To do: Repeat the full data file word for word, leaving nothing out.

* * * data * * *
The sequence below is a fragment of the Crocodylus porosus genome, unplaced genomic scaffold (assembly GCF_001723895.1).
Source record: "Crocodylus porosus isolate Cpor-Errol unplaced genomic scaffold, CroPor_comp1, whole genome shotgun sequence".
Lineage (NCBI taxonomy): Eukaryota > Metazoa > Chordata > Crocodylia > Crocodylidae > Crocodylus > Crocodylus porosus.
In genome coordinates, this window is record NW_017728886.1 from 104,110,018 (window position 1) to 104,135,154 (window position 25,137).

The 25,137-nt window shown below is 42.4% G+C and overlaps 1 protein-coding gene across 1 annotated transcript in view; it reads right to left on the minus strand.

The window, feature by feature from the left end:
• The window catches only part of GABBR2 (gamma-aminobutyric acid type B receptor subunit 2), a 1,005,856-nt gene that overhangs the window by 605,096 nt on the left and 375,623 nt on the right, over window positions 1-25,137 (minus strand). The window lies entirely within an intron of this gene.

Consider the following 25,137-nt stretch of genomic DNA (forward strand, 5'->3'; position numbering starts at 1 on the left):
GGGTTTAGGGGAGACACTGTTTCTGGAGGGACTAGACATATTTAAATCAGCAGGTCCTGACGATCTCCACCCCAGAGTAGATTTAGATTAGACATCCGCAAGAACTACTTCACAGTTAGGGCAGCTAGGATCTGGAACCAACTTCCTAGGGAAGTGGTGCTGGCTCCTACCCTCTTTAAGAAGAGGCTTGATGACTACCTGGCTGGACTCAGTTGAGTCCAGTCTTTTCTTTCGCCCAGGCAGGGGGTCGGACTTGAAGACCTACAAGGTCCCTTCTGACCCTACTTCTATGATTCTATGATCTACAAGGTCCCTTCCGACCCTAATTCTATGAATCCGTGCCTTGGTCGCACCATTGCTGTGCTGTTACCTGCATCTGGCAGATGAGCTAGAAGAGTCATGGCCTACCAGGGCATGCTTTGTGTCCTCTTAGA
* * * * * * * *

The sequence below is a fragment of the Crocodylus porosus genome, unplaced genomic scaffold (assembly GCF_001723895.1).
Source record: "Crocodylus porosus isolate Cpor-Errol unplaced genomic scaffold, CroPor_comp1, whole genome shotgun sequence".
Lineage (NCBI taxonomy): Eukaryota > Metazoa > Chordata > Crocodylia > Crocodylidae > Crocodylus > Crocodylus porosus.
In genome coordinates, this window is record NW_017728886.1 from 104,110,018 (window position 1) to 104,135,154 (window position 25,137).

The 25,137-nt window shown below is 42.4% G+C and overlaps 1 protein-coding gene across 1 annotated transcript in view; it reads right to left on the minus strand.

The window, feature by feature from the left end:
• The window catches only part of GABBR2 (gamma-aminobutyric acid type B receptor subunit 2), a 1,005,856-nt gene that overhangs the window by 605,096 nt on the left and 375,623 nt on the right, over window positions 1-25,137 (minus strand). The window lies entirely within an intron of this gene.

Consider the following 25,137-nt stretch of genomic DNA (forward strand, 5'->3'; position numbering starts at 1 on the left):
GGGTTTAGGGGAGACACTGTTTCTGGAGGGACTAGACATATTTAAATCAGCAGGTCCTGACGATCTCCACCCCAGAGTAGATTTAGATTAGACATCCGCAAGAACTACTTCACAGTTAGGGCAGCTAGGATCTGGAACCAACTTCCTAGGGAAGTGGTGCTGGCTCCTACCCTCTTTAAGAAGAGGCTTGATGACTACCTGGCTGGACTCAGTTGAGTCCAGTCTTTTCTTTCGCCCAGGCAGGGGGTCGGACTTGAAGACCTACAAGGTCCCTTCTGACCCTACTTCTATGATTCTATGATCTACAAGGTCCCTTCCGACCCTAATTCTATGAATCCGTGCCTTGGTCGCACCATTGCTGTGCTGTTACCTGCATCTGGCAGATGAGCTAGAAGAGTCATGGCCTACCAGGGCATGCTTTGTGTCCTCTTAGA